Spotlight on Indigo


Isaac Newton, when describing the colour spectrum of a rainbow, listed 7 colours: Red, Orange, Yellow, Green, Blue, Indigo and Violet. But today Indigo often gets left off this list of rainbow colours; leaving the 3 primary and 3 secondary colours we are familiar with. 

The colour Indigo is named after Indigo Dye extracted from the plant Indigofera Tinctoria.

Initially Indigo was created from plants that were cut and packed into large vats where it softened and fermented. The dark precipitate was then skimmed, strained, pressed and dried into cakes which formed the basis of Indigo. This pigment is the natural plant-based pigment used for dyeing clothes which fades over time and is not to be confused with the synthetic pigment.

Indigo is one of the oldest dyes for textile dyeing with countries such as India, Japan, Egypt and Peru using this dye for centuries and dating as far back as ancient Mayan civilisations in pottery and frescoes. In the 19th century this blue dye was exported from India to Europe at the rate of thousands of chests per year for clothes dyeing purposes, including the French Army who wore dark blue indigo uniforms during the French Revolution, as a more robust and practical colour than white. Indigo dye continues to be used for clothing, especially denim, and in fact is lauded for its fading qualities in jeans adding depth to the texture.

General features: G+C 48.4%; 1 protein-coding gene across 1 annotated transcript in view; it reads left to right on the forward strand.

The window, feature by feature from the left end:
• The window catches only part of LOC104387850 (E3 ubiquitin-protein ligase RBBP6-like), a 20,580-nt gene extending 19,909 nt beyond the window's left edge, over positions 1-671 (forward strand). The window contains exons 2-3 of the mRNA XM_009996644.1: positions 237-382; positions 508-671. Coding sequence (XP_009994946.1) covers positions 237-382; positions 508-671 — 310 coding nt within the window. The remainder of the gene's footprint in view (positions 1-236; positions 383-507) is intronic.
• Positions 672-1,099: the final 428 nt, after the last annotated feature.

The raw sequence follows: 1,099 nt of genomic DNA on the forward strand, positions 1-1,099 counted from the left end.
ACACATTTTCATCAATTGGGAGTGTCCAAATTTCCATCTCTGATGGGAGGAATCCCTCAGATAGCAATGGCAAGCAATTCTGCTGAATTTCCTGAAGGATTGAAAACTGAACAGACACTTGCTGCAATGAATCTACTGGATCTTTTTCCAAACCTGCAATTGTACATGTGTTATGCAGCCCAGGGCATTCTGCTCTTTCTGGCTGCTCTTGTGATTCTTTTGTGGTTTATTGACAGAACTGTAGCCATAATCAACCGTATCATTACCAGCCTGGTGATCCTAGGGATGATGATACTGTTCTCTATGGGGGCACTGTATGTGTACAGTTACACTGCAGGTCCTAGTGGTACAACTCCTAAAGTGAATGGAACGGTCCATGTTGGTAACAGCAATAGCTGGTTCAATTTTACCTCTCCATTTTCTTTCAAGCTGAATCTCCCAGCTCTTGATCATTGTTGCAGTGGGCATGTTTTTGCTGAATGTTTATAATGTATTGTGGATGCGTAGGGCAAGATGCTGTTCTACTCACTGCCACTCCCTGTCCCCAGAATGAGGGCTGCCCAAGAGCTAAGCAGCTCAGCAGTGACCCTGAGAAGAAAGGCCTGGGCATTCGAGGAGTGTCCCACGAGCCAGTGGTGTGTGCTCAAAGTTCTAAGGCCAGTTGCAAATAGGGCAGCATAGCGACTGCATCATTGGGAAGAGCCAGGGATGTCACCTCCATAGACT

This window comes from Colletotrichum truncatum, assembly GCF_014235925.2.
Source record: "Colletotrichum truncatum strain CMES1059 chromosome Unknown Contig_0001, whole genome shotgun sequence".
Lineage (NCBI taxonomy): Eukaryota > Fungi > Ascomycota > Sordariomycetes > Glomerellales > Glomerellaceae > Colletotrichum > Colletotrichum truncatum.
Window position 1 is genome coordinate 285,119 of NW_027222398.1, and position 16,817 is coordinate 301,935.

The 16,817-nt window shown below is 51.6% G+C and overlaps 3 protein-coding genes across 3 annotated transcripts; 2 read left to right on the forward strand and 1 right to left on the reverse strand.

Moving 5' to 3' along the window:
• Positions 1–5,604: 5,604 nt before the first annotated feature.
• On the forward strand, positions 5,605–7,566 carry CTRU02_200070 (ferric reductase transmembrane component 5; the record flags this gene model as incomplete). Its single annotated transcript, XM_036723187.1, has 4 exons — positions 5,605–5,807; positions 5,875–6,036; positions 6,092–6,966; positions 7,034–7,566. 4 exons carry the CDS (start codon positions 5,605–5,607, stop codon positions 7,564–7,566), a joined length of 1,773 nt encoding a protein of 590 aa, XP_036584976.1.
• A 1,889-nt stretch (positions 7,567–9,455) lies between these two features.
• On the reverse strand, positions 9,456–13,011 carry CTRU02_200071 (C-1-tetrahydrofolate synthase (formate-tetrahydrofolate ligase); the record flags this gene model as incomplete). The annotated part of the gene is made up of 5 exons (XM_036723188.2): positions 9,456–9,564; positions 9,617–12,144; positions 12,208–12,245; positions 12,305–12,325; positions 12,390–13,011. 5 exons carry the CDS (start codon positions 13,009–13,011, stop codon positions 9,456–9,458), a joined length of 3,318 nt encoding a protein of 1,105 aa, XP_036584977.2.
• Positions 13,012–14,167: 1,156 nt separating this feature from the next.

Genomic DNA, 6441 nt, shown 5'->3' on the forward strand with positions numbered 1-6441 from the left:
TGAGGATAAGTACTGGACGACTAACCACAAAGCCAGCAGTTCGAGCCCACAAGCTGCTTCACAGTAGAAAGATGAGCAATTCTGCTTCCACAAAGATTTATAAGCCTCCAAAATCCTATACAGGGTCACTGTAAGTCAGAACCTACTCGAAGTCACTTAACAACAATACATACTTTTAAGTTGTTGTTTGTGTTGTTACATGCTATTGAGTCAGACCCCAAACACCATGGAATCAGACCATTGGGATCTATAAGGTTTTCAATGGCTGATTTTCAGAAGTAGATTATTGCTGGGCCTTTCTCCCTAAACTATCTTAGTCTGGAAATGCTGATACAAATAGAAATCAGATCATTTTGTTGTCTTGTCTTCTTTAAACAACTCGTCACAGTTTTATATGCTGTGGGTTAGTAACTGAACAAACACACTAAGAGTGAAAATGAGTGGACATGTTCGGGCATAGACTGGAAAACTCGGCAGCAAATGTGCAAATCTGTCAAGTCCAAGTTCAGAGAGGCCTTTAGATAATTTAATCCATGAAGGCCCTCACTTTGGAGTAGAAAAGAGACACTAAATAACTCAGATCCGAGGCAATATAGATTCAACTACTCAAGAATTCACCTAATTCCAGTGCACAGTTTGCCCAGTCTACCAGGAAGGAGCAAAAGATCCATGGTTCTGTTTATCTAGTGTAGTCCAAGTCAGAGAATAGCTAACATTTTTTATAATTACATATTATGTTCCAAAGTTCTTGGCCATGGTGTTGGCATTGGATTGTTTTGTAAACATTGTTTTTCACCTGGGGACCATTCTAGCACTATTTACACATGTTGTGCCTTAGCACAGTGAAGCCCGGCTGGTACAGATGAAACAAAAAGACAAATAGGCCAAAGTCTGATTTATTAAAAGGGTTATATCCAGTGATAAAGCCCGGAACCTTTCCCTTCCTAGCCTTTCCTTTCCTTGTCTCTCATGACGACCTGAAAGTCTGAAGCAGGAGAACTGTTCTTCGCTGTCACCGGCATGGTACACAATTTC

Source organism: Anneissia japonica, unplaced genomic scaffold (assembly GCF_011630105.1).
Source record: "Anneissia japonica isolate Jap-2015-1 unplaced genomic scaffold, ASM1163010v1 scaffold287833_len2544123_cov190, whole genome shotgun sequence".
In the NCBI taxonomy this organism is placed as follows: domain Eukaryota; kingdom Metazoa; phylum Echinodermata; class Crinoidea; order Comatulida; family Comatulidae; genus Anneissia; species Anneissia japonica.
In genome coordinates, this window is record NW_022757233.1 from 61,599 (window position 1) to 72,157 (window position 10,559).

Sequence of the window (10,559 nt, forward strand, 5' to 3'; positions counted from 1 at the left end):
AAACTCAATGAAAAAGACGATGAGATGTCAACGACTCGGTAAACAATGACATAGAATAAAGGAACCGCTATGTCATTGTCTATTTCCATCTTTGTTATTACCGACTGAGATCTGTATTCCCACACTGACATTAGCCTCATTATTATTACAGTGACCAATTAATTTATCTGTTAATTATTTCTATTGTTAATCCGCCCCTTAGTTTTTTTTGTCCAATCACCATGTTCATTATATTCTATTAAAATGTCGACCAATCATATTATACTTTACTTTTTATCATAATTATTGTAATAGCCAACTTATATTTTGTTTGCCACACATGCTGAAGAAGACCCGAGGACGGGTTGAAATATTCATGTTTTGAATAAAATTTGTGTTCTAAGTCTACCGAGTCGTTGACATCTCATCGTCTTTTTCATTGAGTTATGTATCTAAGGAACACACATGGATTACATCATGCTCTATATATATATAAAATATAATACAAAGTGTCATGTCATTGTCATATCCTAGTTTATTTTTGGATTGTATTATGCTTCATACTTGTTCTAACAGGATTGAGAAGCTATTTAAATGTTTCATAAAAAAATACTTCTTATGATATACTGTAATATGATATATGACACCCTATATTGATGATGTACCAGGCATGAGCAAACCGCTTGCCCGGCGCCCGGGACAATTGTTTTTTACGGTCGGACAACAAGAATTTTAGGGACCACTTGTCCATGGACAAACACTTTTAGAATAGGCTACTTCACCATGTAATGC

The colour of Indigo in the form of a dye however is a different colour from Newton’s ‘spectrum’ Indigo or Indigo in pigment form. As a pigment its lightfastness, it did not match the more permanent and expensive Ultramarine mineral blues.

William Perkin at age 18 was the first to create a modern synthetic dye. In 1856, while he was experimenting with creating a synthetic version of Quinine (the medicine used for treating Malaria), he yielded a black solid in a failed attempt to produce this, but on cleaning the flask he noticed a bright purple liquid which he dipped a piece of silk into and noticed that this left a permanent mauve dye on the material. His curiosity in doing this may have been fuelled by the fact that Perkin, a chemist, had once had dreams of being an artist.

This discovery opened up new possibilities for colourmen and 30 years later in 1878, German chemist Von Baeyer discovered how to synthesis Indigo. Following this discovery, the commerce of natural Indigo declined and high-quality synthetic Indigo is now used for pigments.

In 1997 when the Shakespeare Globe theatre was reconstructed in London, Indigo was used to paint the heavens of the theatre.